The official Arab backlash to the Israeli foreign ministry’s forthcoming campaign for recognition of Jewish refugees begins – as Hana Ashrawi, the PLO ‘s Christian spokeswoman, places an article in several Arab media outlets denying that Jews were refugees at all. This blog is, of course, one long refutation of Ashrawi’s remarks. One interesting development, however, is her call for a ‘right of return’ for Jews to Arab countries, a desperate attempt to cling on to the Palestinian ‘right of return’ to Israel and an inadvertent linking of the two populations’ plight. Report in the Jerusalem Post:
Jews who came to Israel from Arab countries are not refugees because they left their homes voluntarily and under pressure from Zionist groups and the Jewish Agency, Hanan Ashrawi, member of the PLO Executive Committee, said over the weekend.
In an article published in a number of Arab media outlets, Ashrawi, who is also an elected member of the Palestinian Legislative Council, said that the “claim that Jews who emigrated to Israel, which is supposed to be their homeland, are ‘refugees’ who were uprooted from their homelands…is a form of deception and delusion.”
She explained: “If Israel is their homeland, then they are not ‘refugees’; they are emigrants who returned either voluntarily or due to a political decision.”
Ashrawi’s comments came in response to Israeli efforts to hold a summit on the issue of Jewish refugees from Arab countries next (this month – ed) month.
The Foreign Ministry – together with the World Jewish Congress and the Pensioners Affairs Ministry – is stepping up its campaign to bring the issue of Jewish refugees to public and diplomatic attention.
The Foreign Ministry says more than 850,000 Jews from Arab countries fled their homes following persecution that ensued after the establishment of the State of Israel in 1948.
Deputy Foreign Minister Danny Ayalon told The Jerusalem Post last week that the government was currently finalizing plans to institute a national day of recognition for the Jewish refugees. It is also planning to build a museum to document the historical events of these communities, as well as their cultural heritage; collate testimony from thousands of refugees; and bring the issue front and center on the diplomatic stage.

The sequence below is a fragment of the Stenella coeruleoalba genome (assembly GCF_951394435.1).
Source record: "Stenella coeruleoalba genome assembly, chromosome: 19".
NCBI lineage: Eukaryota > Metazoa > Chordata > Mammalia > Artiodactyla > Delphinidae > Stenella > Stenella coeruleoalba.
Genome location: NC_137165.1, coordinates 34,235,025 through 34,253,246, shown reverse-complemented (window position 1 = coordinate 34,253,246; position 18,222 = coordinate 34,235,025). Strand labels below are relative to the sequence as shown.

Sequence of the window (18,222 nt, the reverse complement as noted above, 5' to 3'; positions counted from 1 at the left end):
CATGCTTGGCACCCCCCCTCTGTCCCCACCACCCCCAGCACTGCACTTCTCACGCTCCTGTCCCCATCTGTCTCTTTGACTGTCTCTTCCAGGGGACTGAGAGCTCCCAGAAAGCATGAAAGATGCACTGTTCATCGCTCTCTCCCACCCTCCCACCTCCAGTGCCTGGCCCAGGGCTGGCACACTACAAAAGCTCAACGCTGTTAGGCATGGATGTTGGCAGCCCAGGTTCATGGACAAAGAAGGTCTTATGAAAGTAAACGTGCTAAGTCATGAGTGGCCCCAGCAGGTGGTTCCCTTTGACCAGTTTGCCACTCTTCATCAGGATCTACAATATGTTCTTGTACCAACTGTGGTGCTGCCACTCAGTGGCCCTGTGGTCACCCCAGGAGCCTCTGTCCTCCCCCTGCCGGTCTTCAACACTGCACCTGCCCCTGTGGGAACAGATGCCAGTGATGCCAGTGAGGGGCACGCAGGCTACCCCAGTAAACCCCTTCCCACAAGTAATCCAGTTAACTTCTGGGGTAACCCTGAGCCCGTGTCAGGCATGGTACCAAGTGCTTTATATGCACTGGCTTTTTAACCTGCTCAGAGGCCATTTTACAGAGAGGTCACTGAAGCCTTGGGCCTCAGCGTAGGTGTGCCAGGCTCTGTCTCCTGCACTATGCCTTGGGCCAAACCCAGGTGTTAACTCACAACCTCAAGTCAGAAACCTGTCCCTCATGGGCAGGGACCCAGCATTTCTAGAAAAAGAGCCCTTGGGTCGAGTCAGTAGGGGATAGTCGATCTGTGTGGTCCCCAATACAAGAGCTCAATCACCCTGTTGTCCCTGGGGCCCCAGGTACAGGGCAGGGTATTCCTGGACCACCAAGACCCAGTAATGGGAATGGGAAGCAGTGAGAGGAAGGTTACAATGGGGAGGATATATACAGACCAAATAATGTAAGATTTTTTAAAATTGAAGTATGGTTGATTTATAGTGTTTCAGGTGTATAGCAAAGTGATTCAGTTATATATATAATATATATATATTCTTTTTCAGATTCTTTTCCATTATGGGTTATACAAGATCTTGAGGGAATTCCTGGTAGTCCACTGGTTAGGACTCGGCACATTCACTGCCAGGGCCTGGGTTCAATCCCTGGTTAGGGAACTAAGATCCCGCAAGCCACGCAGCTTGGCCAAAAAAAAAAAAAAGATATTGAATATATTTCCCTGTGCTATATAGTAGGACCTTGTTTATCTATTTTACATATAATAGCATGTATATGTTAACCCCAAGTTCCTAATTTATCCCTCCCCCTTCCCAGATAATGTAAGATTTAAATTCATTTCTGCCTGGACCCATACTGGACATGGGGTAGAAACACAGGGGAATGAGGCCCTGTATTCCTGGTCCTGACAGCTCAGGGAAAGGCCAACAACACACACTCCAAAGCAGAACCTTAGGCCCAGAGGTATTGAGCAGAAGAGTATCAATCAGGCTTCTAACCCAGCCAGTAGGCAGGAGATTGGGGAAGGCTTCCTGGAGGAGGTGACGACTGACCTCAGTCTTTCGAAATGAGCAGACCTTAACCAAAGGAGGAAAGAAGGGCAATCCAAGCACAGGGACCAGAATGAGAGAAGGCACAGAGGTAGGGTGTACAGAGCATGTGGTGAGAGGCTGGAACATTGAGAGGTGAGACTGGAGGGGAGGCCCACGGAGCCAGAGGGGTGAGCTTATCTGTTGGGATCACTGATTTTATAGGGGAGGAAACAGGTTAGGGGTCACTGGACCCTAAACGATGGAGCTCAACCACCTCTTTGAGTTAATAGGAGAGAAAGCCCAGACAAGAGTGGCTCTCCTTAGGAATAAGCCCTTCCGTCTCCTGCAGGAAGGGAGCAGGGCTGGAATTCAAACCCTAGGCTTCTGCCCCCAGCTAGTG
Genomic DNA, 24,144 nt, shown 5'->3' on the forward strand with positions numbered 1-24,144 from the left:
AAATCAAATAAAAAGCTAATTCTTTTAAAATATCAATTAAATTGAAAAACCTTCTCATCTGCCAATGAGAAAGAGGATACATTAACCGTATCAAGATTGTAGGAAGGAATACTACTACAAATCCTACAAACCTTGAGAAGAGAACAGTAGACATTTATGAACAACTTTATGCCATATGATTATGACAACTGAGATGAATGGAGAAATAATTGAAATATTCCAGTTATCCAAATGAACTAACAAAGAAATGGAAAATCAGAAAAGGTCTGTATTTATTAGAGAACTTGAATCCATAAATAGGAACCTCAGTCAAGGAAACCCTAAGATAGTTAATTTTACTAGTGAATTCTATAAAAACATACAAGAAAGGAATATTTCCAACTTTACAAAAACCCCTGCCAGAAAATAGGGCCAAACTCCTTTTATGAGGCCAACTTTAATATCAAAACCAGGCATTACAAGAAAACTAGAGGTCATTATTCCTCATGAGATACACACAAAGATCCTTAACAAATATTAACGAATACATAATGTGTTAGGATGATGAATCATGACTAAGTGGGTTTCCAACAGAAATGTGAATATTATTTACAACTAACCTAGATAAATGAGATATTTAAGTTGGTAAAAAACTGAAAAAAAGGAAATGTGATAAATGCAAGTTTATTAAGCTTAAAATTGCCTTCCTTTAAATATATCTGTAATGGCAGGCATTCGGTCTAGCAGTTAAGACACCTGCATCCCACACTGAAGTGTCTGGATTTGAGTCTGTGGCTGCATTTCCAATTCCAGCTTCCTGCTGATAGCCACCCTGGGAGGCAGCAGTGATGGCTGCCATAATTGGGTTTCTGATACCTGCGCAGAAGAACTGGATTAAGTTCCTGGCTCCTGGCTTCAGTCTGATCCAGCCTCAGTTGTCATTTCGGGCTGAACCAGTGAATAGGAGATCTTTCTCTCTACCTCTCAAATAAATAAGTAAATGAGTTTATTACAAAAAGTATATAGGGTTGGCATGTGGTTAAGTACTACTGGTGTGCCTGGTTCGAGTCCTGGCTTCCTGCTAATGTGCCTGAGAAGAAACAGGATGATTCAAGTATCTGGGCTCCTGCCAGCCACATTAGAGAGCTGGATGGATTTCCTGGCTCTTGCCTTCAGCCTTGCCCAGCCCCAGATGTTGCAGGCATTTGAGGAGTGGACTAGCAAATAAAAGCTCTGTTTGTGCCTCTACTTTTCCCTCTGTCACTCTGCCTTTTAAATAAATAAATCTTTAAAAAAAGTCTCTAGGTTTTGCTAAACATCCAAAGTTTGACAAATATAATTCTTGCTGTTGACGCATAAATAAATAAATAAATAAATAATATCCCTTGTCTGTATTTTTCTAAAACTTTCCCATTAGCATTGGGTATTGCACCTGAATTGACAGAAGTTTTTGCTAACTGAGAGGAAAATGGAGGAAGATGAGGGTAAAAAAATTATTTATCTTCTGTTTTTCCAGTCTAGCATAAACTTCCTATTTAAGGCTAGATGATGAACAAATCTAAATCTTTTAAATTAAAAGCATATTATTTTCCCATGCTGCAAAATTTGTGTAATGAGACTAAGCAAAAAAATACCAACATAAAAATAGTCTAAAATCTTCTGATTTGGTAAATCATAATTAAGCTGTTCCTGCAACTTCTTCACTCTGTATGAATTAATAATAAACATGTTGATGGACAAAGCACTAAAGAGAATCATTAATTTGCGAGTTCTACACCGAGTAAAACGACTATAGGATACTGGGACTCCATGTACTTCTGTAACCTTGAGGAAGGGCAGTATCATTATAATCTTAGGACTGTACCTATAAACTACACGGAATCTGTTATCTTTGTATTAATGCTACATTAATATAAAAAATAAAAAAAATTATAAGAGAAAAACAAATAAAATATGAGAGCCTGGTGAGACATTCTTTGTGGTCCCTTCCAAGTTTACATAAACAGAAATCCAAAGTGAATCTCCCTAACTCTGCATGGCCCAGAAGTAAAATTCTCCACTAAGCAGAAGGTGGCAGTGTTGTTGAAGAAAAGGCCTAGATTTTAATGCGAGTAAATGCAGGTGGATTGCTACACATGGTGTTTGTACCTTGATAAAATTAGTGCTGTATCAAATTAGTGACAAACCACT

Ashrawi, however, rejected the assertion that Jews left their countries of birth because of persecution.
“Arab Jews were part of the Arab region, but they began emigrating to Israel after its establishment,” Ashrawi, argued. “They did so in accordance with a forethought plan by the Jewish Agency to bring Jews from all around the world to build the State of Israel.”
Ashrawi did, nonetheless, acknowledge that “some Arab countries at that time were ruled by tyrannical regimes.”
But, she noted, “all citizens, regardless of their religion, were subjected to suffering. Jews were not singled out, although there had been some suspicious incidents of persecution or individual violence [against Jews] to encourage them to emigrate [to Israel.]. The emigration of Jews was a voluntary act that was influenced by factors of pressure and temptation by Zionist movements and the Jewish Agency.”
Ashrawi called for drawing a distinction between Arab and Jewish refugees.
Zionist gangs, she said, “forced Palestinians out of the land that had belonged to the Palestinian people for thousands of years, while Jews voluntarily and collectively left.”
Ashrawi also voiced hope that Jews would be allowed to return to Arab countries. She claimed that Iraq and Morocco have welcomed the return of Jews. (Show me the thousands who have returned to Iraq – ed)
“We expect the Arab countries to welcome the return of their Jewish citizens in the context of democratic regimes that respect pluralism,” Ashrawi stressed. “From a legal perspective, the first right – before compensation – is the right of return of the refugee to his/her original homeland.”